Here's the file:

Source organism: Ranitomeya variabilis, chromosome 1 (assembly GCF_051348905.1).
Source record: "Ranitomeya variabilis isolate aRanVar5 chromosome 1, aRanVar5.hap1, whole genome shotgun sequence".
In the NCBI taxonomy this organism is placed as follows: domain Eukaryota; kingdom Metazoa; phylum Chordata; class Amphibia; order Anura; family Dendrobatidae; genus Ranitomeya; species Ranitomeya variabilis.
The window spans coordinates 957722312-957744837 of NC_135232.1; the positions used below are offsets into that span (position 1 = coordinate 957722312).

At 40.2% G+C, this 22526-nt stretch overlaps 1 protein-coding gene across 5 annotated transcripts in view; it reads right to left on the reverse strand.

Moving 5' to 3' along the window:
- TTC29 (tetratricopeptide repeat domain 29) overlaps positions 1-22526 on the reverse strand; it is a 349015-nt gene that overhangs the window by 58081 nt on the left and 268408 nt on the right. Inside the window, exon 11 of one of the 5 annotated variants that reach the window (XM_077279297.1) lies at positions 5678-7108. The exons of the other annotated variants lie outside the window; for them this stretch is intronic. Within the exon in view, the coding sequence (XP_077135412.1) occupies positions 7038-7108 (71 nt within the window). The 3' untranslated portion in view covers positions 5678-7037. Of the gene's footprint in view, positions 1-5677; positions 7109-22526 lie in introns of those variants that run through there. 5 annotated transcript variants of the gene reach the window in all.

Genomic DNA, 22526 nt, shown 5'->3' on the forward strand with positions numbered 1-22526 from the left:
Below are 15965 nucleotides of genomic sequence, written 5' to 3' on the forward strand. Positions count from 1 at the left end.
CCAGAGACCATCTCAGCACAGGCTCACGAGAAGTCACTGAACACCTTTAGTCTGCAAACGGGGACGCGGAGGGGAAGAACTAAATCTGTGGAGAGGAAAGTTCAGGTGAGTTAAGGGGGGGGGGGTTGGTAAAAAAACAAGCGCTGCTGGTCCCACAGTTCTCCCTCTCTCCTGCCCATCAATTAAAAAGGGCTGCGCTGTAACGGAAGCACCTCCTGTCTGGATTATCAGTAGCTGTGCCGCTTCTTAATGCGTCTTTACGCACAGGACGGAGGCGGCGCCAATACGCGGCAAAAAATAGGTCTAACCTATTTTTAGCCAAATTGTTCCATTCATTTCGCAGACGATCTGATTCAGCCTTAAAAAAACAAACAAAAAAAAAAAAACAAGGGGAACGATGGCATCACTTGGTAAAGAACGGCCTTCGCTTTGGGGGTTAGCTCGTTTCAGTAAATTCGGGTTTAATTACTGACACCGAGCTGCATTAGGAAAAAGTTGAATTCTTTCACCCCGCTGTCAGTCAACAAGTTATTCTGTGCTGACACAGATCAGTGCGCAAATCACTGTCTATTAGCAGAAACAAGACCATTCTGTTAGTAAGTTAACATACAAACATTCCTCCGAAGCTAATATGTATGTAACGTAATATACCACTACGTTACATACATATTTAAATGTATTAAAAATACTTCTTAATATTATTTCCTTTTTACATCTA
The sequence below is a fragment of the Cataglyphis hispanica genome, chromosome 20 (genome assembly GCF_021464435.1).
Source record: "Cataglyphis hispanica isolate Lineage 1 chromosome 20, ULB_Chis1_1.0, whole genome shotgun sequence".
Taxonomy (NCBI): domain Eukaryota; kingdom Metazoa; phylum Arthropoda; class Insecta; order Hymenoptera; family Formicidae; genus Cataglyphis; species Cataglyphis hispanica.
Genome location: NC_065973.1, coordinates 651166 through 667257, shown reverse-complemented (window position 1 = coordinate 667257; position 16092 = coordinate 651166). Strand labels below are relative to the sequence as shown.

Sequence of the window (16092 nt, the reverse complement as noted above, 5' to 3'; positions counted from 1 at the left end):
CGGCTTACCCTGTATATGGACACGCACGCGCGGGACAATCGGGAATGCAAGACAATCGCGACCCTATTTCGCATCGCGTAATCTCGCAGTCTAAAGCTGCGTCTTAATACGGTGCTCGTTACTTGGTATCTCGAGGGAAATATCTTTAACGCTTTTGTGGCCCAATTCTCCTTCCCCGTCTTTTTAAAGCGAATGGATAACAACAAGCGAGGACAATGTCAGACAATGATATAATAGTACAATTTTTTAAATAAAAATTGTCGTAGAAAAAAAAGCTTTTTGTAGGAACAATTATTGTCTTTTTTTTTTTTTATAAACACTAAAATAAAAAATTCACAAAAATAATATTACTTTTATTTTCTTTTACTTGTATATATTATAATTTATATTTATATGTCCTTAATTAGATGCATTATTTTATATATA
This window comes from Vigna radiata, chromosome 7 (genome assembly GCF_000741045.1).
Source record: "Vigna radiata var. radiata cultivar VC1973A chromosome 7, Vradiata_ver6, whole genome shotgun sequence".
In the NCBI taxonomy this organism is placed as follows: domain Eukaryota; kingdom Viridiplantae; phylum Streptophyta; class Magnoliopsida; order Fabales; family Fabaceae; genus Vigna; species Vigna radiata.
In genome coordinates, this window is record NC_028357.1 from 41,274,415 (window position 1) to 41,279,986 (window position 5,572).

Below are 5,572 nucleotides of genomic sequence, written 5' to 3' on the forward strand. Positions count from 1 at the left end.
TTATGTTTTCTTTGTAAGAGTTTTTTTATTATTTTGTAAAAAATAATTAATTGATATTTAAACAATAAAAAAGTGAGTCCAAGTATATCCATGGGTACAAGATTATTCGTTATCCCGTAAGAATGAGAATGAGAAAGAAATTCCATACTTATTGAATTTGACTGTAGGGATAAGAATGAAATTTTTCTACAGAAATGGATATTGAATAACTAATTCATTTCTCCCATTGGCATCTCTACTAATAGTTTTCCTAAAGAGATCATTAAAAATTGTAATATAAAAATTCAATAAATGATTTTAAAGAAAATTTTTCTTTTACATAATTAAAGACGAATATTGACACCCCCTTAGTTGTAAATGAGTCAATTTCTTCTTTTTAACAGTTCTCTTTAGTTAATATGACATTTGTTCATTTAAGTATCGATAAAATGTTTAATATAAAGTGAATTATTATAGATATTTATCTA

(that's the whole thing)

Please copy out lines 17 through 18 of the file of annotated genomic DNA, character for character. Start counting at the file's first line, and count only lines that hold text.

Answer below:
This window comes from Vigna radiata, chromosome 7 (genome assembly GCF_000741045.1).
Source record: "Vigna radiata var. radiata cultivar VC1973A chromosome 7, Vradiata_ver6, whole genome shotgun sequence".